The World Time
By its very nature, the world time complication is one imbued in the romance of travel and adventure in varied, exciting locations. Invented in the 1930s by the Geneva watchmaker Louis Cottier, a world time displays real time in key cities across the planet’s twenty-four time zones. Cottier’s ingenious mechanism - used by Vacheron Constantin and Patek Philippe amongst others - laid the foundation for world time watches ever since.
In the design, the local time zone is set at the 12 o'clock position, with the hour and minute hand set at local time. The correct hours and minutes are then displayed for every time zone in the world simultaneously, with clear local-time indication on a single dial. In 1959, Patek Philippe obtained a patent for Cottier's device, with the manufacture having become synonymous with the complication. In 1953, they released the reference 2523, which has since come to be cemented as one of the manufacturer’s most iconic models.
Twenty-four cities are displayed on the silver outer edge of the dial, with a guilloché pattern found in the middle. The oversized Observatoire-style hands are reminiscent of Patek Philippe's great world time watches from the past, also providing enhanced legibility against the centre portion of the dial.
At 39.5mm in diameter, the case is both contemporary and classic in its design. Its rounded shape, from its curved crown guards to its elongated lugs, lend fluidity and elegance to the watch. Polished throughout, the white gold case complements the ornate design of the dial. The pusher on the left side of the case is used to advance the hour hand forward in one-hour increments to set the local time when one is travelling. A truly functional complication, which may still prove useful today.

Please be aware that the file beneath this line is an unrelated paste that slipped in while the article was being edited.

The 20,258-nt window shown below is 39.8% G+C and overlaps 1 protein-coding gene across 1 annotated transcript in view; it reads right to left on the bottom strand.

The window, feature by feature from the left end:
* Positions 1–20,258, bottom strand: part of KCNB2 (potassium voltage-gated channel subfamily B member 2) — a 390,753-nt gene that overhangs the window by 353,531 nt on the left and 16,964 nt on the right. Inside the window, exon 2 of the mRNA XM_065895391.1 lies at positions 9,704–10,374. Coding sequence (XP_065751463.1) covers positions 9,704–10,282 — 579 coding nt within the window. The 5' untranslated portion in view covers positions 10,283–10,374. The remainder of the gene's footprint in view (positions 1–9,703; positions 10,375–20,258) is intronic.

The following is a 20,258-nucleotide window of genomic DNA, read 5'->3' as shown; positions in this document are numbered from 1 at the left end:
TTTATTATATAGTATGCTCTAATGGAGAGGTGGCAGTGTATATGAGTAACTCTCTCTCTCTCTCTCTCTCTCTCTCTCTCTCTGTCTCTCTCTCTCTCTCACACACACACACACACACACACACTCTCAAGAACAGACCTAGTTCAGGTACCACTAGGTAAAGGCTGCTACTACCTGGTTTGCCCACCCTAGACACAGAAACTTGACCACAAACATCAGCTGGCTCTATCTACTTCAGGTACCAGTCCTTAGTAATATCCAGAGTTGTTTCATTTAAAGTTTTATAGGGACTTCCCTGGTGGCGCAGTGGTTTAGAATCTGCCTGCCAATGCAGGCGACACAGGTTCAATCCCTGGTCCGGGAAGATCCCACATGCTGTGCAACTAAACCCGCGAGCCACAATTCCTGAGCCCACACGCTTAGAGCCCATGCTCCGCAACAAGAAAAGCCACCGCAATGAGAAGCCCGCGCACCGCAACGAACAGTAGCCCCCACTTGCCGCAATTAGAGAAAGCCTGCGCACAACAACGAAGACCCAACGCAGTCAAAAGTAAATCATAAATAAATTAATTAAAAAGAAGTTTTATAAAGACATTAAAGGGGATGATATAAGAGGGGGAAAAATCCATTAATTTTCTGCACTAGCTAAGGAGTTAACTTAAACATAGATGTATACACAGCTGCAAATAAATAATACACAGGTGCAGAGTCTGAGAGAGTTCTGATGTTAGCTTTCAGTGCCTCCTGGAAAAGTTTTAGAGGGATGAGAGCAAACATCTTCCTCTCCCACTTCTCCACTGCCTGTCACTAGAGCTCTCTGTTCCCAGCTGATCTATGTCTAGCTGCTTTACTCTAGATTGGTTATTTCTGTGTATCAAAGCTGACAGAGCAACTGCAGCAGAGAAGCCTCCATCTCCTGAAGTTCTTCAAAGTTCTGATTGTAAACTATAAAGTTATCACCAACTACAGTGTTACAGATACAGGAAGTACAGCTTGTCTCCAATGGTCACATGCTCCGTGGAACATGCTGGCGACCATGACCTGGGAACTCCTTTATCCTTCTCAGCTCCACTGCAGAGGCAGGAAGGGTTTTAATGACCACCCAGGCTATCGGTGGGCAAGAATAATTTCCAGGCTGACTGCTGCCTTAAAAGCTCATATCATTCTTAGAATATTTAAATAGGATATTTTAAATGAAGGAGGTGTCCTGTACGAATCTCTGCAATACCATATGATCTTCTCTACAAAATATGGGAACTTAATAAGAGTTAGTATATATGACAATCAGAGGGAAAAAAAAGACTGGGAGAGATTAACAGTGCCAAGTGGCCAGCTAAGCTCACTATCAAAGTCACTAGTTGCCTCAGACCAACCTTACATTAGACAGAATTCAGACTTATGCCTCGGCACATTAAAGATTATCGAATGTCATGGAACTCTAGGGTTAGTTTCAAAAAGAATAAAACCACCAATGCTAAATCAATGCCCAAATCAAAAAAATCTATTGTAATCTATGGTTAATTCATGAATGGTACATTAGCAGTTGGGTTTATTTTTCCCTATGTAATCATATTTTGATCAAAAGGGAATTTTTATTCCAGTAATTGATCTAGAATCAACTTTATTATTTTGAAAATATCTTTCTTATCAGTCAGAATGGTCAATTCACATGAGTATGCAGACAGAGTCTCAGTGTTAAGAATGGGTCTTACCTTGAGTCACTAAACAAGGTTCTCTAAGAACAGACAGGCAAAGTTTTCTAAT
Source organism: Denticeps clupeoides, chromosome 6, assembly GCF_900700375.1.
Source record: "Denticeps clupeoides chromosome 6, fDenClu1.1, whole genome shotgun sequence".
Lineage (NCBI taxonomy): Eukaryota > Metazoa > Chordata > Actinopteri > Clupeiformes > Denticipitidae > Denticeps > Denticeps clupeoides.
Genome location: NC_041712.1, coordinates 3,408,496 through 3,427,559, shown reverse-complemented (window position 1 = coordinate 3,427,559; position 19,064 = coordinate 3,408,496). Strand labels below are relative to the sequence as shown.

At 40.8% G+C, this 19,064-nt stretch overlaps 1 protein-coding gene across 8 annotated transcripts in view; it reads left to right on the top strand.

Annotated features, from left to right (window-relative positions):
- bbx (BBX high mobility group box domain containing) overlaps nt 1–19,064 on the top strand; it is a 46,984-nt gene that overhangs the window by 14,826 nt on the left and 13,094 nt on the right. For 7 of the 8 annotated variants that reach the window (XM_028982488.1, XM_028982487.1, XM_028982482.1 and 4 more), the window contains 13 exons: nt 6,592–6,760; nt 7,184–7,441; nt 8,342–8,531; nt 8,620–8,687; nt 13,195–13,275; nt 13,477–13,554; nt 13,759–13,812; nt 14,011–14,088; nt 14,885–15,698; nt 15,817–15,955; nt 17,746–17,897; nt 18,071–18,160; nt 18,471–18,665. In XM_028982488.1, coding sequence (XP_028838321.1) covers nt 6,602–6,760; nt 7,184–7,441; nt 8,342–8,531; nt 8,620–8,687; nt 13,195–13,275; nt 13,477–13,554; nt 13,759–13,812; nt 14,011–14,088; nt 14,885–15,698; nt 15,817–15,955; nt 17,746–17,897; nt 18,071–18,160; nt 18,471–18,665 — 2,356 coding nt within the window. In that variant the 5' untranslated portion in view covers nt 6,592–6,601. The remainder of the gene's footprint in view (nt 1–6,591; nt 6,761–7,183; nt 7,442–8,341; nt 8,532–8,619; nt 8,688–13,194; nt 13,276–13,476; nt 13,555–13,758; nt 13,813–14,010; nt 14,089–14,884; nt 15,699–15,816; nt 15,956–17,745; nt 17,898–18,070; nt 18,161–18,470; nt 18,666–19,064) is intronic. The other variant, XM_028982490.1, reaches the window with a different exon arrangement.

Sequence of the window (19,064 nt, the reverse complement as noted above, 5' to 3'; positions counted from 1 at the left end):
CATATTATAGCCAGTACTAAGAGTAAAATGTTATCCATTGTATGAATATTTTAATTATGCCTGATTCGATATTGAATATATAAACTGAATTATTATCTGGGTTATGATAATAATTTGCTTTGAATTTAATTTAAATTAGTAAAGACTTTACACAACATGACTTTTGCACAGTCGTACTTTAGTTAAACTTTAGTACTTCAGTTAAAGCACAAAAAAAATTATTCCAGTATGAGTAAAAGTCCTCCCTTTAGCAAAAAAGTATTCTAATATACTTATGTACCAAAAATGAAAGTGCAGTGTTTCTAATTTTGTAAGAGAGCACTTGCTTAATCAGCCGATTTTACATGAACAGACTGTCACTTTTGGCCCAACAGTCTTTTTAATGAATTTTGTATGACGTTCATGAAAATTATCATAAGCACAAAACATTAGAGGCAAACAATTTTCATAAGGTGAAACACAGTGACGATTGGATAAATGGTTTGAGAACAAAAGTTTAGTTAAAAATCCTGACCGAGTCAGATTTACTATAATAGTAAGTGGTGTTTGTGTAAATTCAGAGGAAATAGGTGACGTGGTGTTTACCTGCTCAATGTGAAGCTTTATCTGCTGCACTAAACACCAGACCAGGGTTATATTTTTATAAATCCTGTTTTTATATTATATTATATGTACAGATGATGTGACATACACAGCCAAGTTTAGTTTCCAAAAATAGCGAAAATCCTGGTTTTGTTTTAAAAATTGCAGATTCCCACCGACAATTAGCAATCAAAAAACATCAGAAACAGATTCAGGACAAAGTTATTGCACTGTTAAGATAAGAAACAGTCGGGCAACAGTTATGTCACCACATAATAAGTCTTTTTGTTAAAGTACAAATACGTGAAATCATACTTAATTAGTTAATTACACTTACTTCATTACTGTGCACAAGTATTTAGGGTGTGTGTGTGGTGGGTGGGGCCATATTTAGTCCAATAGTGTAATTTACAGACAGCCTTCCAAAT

Powered by the above-mentioned ultra-thin 240 HU ("Heure Universelle"), this self-winding movement features an elegant 22K gold micro-rotor, allowing a height below 3.9mm; despite the world-time mechanism, placed dial-side on top of the movement.
The 240 HU features a Spiromax balance spring, made of silicon-based Silinvar, working in conjunction with a Gyromax balance-wheel. The movement is beautifully finished, with finely-applied Geneva stripes, perlage and anglage, as well as exquisite chamfering on all angles.
This Patek Philippe ref. 5130G-001 is accompanied by its outer box, inner box, envelope, leather folder, manuals and Certificate of Origin (confirming sale in December 2006).